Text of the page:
The Worst Kept Secret in Texas is Finally Out

photo credit: LM Otero/AP


Yesterday, Texas State Senator, Wendy Davis (SD10), announced in Haltom City, that she intended to run for Texas Governor:

Davis promised to be an advocate for those who feel they no longer have a voice in the halls of the Texas Capitol, to fight for more education dollars and to take on Republicans leaders who she said are listening to their campaign contributors instead of average Texans.

Notice something missing? For a heretofore little known state senator who found herself receiving national attention and accolades from Rep. Nancy Pelosi and Pres. Barack Obama over her 11 hour filibuster of an abortion bill, as long time Dallas Morning News reporter, Wayne Slater, pointed out, “the one thing she didn’t talk about — the very thing that has made her suddenly a viable statewide candidate — was conspicuously absent.” No doubt, Team Davis would like to move on to other issues as they make an attempt at the Governor’s Mansion in Austin, but Slater elaborates further on why they can’t hide from the abortion issue:

Thursday’s kickoff announcement was not the place to discuss abortion or women’s health care. But because those issues will most certainly be a subtext of her opponent’s attacks against her, Davis is going to have to find a way to talk about them.

Democratic primary voters have no problem with her advocacy of abortion rights. But Texas is a conservative state, and polls show that a majority of Texans support the 20-week abortion ban in the bill Davis filibustered. Many of those are moderate voters that she will need to win in November 2014.

Hence, Ms. Davis’ pitch in her speech yesterday:

Davis, anticipating the attacks, spoke of her service on the Fort Worth City Council, where she said she developed a reputation as a bipartisan consensus builder.

“I didn’t have a partisan affiliation by my name, and I didn’t govern with one either. When I meet folks who want the same thing but disagree about how to get there, I invite them to sit down at the table and hash out a solution working together with respect and an open mind,” she said. “Real leaders know that our problems deserve real solutions. That’s the approach I brought to Austin.”

Those are good words, but they are contradicted by her recent actions. The Weekly Standard linked to a video where the highly partisan Rep. Nancy Pelosi was spotted leaving one of Davis’ Washington D.C., fundraisers this past summer, and The Huffington Post shared the equally partisan invite list of another fundraiser in D.C. Davis has also been no stranger to viewers of the very partisan news channel, MSNBC. Finally, whatever bi-partisan street cred Ms. Davis would like to tout was basically wiped out by the carnival that erupted during her summer filibuster. If Wendy Davis “didn’t have a party affiliation” by her name before, it’s firmly affixed there now.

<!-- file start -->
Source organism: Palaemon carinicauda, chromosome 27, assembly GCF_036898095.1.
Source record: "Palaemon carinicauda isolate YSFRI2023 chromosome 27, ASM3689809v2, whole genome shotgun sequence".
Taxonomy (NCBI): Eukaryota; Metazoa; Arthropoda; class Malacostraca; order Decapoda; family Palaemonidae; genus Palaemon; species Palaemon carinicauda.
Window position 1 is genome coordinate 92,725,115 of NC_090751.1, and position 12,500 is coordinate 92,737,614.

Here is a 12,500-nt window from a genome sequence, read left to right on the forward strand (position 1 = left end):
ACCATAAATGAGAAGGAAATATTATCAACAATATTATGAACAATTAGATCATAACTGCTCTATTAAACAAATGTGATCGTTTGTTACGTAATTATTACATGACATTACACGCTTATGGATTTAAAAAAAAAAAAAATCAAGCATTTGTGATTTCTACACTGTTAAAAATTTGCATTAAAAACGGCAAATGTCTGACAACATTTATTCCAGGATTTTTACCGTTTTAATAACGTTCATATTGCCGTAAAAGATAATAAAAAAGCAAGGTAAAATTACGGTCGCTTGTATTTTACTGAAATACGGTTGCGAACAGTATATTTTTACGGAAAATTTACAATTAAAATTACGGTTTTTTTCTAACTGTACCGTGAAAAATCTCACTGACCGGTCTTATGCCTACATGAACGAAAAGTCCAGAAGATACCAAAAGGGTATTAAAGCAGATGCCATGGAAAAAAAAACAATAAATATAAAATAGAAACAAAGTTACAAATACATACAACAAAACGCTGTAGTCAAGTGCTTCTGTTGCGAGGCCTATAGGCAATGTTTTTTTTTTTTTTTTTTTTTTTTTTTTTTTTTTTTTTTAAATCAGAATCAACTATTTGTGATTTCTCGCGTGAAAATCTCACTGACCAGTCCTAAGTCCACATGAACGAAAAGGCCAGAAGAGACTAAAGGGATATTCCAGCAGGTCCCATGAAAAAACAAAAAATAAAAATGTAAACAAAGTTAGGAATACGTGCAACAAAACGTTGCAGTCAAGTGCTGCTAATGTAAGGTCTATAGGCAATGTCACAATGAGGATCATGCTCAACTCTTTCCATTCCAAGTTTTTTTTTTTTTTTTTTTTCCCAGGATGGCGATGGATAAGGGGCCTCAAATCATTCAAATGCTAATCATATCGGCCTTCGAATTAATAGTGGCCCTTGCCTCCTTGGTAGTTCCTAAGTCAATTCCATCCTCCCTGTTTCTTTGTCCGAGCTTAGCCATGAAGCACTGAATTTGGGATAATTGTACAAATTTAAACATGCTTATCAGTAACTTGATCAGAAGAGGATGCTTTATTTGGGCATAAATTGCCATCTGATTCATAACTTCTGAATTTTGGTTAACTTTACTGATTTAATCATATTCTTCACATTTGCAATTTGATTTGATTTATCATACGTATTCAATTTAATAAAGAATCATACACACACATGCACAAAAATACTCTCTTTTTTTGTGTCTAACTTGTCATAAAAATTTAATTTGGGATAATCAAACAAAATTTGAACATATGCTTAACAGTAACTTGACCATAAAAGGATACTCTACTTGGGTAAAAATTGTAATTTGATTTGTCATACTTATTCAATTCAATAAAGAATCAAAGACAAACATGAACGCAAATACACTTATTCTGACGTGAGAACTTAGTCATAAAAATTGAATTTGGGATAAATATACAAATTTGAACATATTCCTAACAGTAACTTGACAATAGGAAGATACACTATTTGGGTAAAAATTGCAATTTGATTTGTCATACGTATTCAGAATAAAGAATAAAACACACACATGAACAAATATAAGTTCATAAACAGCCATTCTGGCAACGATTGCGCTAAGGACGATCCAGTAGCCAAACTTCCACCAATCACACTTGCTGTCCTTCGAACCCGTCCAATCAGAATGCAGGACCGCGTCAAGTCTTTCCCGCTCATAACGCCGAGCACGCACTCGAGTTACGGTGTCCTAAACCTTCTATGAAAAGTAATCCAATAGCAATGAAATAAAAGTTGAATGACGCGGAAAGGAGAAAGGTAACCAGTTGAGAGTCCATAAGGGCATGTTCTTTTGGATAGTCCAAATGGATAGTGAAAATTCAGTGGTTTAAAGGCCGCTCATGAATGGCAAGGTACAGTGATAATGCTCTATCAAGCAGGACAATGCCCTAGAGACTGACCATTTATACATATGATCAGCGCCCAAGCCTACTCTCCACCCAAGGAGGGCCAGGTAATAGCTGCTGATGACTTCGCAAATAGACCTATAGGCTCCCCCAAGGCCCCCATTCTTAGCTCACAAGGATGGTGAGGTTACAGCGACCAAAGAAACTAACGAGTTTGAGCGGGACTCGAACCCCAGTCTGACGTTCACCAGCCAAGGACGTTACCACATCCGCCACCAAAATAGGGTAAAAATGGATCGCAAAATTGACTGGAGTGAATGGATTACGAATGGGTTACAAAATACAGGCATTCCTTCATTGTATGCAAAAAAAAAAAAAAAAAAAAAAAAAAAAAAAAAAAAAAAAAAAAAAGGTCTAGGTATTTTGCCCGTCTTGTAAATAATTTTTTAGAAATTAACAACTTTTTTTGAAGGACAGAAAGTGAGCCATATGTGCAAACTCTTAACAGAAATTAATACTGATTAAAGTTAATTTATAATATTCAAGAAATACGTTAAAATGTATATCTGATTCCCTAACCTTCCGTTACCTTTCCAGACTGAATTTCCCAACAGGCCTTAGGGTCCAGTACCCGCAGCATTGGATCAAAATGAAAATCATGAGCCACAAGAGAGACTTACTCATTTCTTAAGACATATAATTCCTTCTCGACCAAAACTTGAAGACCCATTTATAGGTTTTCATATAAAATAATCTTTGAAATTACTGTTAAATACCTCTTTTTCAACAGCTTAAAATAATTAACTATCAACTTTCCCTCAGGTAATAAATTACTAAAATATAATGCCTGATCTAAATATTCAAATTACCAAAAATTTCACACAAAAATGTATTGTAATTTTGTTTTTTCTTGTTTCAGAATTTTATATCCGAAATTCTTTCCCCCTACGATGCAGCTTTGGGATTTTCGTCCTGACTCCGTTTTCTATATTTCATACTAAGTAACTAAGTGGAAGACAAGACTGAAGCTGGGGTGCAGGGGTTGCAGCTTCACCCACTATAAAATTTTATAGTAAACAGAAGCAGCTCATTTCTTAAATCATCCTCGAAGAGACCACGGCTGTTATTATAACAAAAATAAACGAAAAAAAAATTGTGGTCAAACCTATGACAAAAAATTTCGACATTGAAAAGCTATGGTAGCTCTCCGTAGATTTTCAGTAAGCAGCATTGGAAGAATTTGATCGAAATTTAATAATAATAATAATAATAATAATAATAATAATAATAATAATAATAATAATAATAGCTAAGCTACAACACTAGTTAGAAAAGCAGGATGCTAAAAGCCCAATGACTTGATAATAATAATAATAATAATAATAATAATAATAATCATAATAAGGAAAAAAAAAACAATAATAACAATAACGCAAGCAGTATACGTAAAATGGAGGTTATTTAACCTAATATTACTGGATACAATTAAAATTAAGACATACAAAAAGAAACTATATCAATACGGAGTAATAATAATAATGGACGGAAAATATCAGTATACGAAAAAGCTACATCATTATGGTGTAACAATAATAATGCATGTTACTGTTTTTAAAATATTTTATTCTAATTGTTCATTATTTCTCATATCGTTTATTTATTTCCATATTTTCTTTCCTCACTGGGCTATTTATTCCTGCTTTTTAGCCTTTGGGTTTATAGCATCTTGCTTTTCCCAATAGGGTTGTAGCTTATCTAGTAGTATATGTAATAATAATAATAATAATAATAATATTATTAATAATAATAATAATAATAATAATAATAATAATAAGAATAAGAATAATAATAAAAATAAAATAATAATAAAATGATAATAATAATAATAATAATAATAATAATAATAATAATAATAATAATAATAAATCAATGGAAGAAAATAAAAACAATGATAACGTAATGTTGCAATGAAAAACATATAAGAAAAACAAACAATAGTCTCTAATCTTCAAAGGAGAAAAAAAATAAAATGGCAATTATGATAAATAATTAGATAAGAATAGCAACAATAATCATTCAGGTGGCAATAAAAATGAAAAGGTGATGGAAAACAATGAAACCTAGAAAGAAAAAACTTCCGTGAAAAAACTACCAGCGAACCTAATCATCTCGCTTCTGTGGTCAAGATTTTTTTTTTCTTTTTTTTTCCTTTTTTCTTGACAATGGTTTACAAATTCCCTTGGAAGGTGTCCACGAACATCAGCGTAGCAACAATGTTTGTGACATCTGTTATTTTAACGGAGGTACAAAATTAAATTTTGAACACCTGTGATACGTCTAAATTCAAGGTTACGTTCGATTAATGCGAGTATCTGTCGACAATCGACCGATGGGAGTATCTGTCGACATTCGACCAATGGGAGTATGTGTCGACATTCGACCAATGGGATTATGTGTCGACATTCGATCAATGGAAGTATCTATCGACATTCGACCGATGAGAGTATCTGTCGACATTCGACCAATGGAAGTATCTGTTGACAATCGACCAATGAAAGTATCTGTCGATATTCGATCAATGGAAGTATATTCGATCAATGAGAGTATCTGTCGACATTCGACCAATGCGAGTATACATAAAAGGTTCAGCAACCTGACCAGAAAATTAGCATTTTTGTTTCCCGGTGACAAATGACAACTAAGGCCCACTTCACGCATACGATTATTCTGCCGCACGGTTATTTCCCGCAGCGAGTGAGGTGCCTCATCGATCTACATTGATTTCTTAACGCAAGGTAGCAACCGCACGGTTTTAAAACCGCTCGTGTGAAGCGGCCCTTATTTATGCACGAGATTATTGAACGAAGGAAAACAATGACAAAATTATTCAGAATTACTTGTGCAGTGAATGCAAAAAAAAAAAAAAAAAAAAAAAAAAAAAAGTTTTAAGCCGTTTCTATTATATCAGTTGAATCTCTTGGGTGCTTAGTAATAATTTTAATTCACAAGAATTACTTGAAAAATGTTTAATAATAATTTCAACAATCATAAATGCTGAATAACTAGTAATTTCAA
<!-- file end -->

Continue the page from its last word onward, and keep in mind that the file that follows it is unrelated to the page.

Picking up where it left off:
Not only will Davis have to answer for her support of abortion after 20 weeks (almost 5 months into a pregnancy), but she’ll have to answer for comments made on gun control, on natural gas drilling in the Barnett, and her previous filibuster over an education bill in 2011. A full blown campaign will hopefully tease out more issues, and I am curious to see what Davis’ pitch will be for the state. She won’t be the first female governor, as Miriam “Ma” Ferguson beat her to it, and Ann Richards was no shrinking violet. Ever since the Great Recession started, Texas has weathered the storm better than other parts of the nation. It’s a low tax, business friendly environment, and the Eagle Ford Shale Play and Permian Basin are cranking out oil, natural gas and jobs for people statewide. While the state is not without its shortcomings (stay your surprise, we Texans are capable of introspection now and then), things are pretty good. While I have no love for the Republican Party, I’m not about to hand the keys over to the Democrat Party, either. Especially since Eric Holder and his Department of Justice seem so obsessed with going after Texas over its voter identification law.  Texans, understandably, don’t feel the need to ask permission from D.C., and as of now, don’t appear to want D.C. style regulations and high taxes. If that’s what Ms. Davis intends on bringing to Austin, no thank you.

While many may scoff at Ms. Davis’ chances of winning in 2014, I do hope her likely opponent, current State Attorney General Gregg Abbott, isn’t taking this race for granted. This interview and the ads released yesterday give me hope that Team Abbott does in fact take Davis’ run and the DNC’s dream of turning Texas blue, deadly seriously:








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